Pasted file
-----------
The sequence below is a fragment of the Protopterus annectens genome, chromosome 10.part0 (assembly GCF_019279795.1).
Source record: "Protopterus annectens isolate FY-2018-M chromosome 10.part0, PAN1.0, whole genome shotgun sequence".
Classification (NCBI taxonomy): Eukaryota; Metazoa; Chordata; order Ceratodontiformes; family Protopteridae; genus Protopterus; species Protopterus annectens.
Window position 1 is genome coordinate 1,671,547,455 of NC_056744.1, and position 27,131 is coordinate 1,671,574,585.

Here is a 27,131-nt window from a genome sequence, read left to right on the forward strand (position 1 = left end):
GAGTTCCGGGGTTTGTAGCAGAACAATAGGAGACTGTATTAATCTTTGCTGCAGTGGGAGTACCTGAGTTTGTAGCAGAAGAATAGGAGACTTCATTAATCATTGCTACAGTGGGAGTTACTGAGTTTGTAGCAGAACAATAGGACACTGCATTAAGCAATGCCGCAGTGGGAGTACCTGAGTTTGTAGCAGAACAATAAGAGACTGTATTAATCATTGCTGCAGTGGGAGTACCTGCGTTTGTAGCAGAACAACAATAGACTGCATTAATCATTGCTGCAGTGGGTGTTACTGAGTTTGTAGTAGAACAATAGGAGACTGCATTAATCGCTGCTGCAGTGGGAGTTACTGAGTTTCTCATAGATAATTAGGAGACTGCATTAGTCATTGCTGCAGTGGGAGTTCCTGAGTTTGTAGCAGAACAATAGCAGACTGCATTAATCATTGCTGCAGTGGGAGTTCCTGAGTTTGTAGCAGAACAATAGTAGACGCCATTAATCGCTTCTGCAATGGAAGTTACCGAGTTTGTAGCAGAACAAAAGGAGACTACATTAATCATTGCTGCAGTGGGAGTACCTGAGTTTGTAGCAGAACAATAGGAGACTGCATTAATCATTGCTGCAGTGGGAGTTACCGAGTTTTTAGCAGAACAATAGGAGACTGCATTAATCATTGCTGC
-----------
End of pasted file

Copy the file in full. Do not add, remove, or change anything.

The sequence below is a fragment of the Protopterus annectens genome, chromosome 10.part0 (assembly GCF_019279795.1).
Source record: "Protopterus annectens isolate FY-2018-M chromosome 10.part0, PAN1.0, whole genome shotgun sequence".
Classification (NCBI taxonomy): Eukaryota; Metazoa; Chordata; order Ceratodontiformes; family Protopteridae; genus Protopterus; species Protopterus annectens.
Window position 1 is genome coordinate 1,671,547,455 of NC_056744.1, and position 27,131 is coordinate 1,671,574,585.

Here is a 27,131-nt window from a genome sequence, read left to right on the forward strand (position 1 = left end):
GAGTTCCGGGGTTTGTAGCAGAACAATAGGAGACTGTATTAATCTTTGCTGCAGTGGGAGTACCTGAGTTTGTAGCAGAAGAATAGGAGACTTCATTAATCATTGCTACAGTGGGAGTTACTGAGTTTGTAGCAGAACAATAGGACACTGCATTAAGCAATGCCGCAGTGGGAGTACCTGAGTTTGTAGCAGAACAATAAGAGACTGTATTAATCATTGCTGCAGTGGGAGTACCTGCGTTTGTAGCAGAACAACAATAGACTGCATTAATCATTGCTGCAGTGGGTGTTACTGAGTTTGTAGTAGAACAATAGGAGACTGCATTAATCGCTGCTGCAGTGGGAGTTACTGAGTTTCTCATAGATAATTAGGAGACTGCATTAGTCATTGCTGCAGTGGGAGTTCCTGAGTTTGTAGCAGAACAATAGCAGACTGCATTAATCATTGCTGCAGTGGGAGTTCCTGAGTTTGTAGCAGAACAATAGTAGACGCCATTAATCGCTTCTGCAATGGAAGTTACCGAGTTTGTAGCAGAACAAAAGGAGACTACATTAATCATTGCTGCAGTGGGAGTACCTGAGTTTGTAGCAGAACAATAGGAGACTGCATTAATCATTGCTGCAGTGGGAGTTACCGAGTTTTTAGCAGAACAATAGGAGACTGCATTAATCATTGCTGC